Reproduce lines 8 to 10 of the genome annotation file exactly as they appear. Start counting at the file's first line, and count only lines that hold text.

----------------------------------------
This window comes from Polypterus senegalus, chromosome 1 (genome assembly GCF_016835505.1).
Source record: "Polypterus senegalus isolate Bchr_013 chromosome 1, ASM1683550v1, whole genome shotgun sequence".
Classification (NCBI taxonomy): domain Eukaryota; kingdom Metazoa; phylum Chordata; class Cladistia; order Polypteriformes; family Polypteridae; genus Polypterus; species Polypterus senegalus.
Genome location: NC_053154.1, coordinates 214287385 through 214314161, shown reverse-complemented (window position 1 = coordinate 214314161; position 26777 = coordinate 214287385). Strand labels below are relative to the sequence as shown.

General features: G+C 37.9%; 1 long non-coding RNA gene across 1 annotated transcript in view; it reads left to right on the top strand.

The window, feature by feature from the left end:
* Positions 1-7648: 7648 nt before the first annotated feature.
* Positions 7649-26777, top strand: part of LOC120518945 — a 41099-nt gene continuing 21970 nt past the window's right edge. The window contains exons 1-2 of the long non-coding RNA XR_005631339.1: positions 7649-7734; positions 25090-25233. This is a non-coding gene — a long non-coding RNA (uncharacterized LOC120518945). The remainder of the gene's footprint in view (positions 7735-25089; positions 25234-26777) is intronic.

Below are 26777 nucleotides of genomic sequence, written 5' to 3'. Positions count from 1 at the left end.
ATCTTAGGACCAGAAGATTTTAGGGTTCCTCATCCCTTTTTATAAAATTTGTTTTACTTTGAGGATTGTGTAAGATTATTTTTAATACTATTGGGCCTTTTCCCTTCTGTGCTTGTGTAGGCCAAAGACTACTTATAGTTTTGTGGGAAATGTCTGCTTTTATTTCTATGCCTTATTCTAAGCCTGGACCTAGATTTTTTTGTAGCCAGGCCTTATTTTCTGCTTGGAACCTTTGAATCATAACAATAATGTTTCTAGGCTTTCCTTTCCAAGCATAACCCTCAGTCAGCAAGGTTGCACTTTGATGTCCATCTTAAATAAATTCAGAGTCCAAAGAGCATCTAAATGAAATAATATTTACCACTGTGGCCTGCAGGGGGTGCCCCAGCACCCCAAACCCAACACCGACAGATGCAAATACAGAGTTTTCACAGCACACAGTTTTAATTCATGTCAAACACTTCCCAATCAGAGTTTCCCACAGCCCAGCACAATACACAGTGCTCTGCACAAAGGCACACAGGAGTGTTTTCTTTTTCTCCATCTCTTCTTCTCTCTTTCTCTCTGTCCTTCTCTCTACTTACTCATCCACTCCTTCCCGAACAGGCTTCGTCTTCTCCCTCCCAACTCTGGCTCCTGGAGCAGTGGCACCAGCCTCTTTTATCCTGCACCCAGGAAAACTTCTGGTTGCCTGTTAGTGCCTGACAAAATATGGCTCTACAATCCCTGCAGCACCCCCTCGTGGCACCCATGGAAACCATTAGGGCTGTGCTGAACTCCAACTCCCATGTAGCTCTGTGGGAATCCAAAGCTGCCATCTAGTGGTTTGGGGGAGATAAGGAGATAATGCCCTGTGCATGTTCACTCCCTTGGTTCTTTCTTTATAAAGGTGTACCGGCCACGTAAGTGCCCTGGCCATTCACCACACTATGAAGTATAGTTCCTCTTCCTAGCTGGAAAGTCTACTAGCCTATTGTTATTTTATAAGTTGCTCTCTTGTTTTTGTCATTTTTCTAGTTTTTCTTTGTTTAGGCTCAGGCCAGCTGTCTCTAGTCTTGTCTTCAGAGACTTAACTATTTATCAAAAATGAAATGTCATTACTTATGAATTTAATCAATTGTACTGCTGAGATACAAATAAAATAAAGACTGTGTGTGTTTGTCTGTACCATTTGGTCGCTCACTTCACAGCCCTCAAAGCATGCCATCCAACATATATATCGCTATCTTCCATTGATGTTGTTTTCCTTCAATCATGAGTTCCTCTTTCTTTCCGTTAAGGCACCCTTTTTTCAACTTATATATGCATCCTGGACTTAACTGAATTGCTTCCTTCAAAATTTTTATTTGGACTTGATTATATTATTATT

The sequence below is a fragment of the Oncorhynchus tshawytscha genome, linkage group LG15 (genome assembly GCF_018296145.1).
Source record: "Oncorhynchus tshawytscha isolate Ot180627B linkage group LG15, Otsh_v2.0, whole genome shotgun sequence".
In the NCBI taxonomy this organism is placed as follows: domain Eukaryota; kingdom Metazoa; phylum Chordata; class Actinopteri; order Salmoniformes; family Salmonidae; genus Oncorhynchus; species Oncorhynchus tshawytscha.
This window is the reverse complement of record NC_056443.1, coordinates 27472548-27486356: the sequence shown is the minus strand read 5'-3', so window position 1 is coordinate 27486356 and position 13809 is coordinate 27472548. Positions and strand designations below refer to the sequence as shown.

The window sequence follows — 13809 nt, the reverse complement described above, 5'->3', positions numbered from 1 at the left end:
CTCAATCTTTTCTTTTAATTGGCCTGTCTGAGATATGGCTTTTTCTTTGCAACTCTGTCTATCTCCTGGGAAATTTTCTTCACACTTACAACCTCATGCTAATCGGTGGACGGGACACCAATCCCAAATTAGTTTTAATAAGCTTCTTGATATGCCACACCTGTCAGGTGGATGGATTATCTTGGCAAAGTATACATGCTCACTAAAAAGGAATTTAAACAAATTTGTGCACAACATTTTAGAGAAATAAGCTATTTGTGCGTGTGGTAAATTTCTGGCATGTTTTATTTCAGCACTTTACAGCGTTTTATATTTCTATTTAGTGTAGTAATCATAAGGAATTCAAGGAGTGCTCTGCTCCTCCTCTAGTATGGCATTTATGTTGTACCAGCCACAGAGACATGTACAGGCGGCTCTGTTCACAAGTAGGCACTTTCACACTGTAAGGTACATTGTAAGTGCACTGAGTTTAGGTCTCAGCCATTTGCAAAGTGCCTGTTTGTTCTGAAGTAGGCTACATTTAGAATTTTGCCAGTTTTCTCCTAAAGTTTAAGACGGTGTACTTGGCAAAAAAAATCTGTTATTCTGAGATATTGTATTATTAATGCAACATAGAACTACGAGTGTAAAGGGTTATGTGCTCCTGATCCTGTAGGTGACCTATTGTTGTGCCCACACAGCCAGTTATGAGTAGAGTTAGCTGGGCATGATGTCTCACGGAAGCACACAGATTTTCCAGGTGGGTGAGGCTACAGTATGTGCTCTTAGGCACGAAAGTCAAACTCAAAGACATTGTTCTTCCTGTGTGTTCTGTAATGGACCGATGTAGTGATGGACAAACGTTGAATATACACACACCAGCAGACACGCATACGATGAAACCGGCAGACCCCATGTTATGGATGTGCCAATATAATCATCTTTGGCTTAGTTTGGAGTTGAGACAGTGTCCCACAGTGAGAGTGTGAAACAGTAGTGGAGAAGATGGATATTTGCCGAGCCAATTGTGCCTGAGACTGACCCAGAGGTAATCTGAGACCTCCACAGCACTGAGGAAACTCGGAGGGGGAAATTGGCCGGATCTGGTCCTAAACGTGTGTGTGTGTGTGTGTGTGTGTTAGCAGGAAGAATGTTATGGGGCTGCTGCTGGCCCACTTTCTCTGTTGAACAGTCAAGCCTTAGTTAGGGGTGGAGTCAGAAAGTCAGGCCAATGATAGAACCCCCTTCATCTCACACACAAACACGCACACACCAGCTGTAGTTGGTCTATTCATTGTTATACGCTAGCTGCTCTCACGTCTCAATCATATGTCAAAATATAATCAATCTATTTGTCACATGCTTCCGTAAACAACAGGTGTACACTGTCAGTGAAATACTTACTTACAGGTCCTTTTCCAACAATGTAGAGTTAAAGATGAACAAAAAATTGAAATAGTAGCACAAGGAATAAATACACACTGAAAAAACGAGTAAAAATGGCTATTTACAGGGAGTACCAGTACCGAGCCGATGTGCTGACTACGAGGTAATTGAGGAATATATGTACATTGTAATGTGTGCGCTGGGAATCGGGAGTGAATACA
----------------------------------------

* Positions 7649-26777, top strand: part of LOC120518945 — a 41099-nt gene continuing 21970 nt past the window's right edge. The window contains exons 1-2 of the long non-coding RNA XR_005631339.1: positions 7649-7734; positions 25090-25233. This is a non-coding gene — a long non-coding RNA (uncharacterized LOC120518945). The remainder of the gene's footprint in view (positions 7735-25089; positions 25234-26777) is intronic.

Below are 26777 nucleotides of genomic sequence, written 5' to 3'. Positions count from 1 at the left end.
ATCTTAGGACCAGAAGATTTTAGGGTTCCTCATCCCTTTTTATAAAATTTGTTTTACTTTGAGGATTGTGTAAGATTATTTTTAATACTATTGGGCCTTTTCCCTTCTGTGCTTGTGTAGGCCAAAGACTACTTATAGTTTTGTGGGAAATGTCTGCTTTTATTTCTATGCCTTATTCTAAGCCTGGACCTAGATTTTTTTGTAGCCAGGCCTTATTTTCTGCTTGGAACCTTTGAATCATAACAATAATGTTTCTAGGCTTTCCTTTCCAAGCATAACCCTCAGTCAGCAAGGTTGCACTTTGATGTCCATCTTAAATAAATTCAGAGTCCAAAGAGCATCTAAATGAAATAATATTTACCACTGTGGCCTGCAGGGGGTGCCCCAGCACCCCAAACCCAACACCGACAGATGCAAATACAGAGTTTTCACAGCACACAGTTTTAATTCATGTCAAACACTTCCCAATCAGAGTTTCCCACAGCCCAGCACAATACACAGTGCTCTGCACAAAGGCACACAGGAGTGTTTTCTTTTTCTCCATCTCTTCTTCTCTCTTTCTCTCTGTCCTTCTCTCTACTTACTCATCCACTCCTTCCCGAACAGGCTTCGTCTTCTCCCTCCCAACTCTGGCTCCTGGAGCAGTGGCACCAGCCTCTTTTATCCTGCACCCAGGAAAACTTCTGGTTGCCTGTTAGTGCCTGACAAAATATGGCTCTACAATCCCTGCAGCACCCCCTCGTGGCACCCATGGAAACCATTAGGGCTGTGCTGAACTCCAACTCCCATGTAGCTCTGTGGGAATCCAAAGCTGCCATCTAGTGGTTTGGGGGAGATAAGGAGATAATGCCCTGTGCATGTTCACTCCCTTGGTTCTTTCTTTATAAAGGTGTACCGGCCACGTAAGTGCCCTGGCCATTCACCACACTATGAAGTATAGTTCCTCTTCCTAGCTGGAAAGTCTACTAGCCTATTGTTATTTTATAAGTTGCTCTCTTGTTTTTGTCATTTTTCTAGTTTTTCTTTGTTTAGGCTCAGGCCAGCTGTCTCTAGTCTTGTCTTCAGAGACTTAACTATTTATCAAAAATGAAATGTCATTACTTATGAATTTAATCAATTGTACTGCTGAGATACAAATAAAATAAAGACTGTGTGTGTTTGTCTGTACCATTTGGTCGCTCACTTCACAGCCCTCAAAGCATGCCATCCAACATATATATCGCTATCTTCCATTGATGTTGTTTTCCTTCAATCATGAGTTCCTCTTTCTTTCCGTTAAGGCACCCTTTTTTCAACTTATATATGCATCCTGGACTTAACTGAATTGCTTCCTTCAAAATTTTTATTTGGACTTGATTATATTATTATT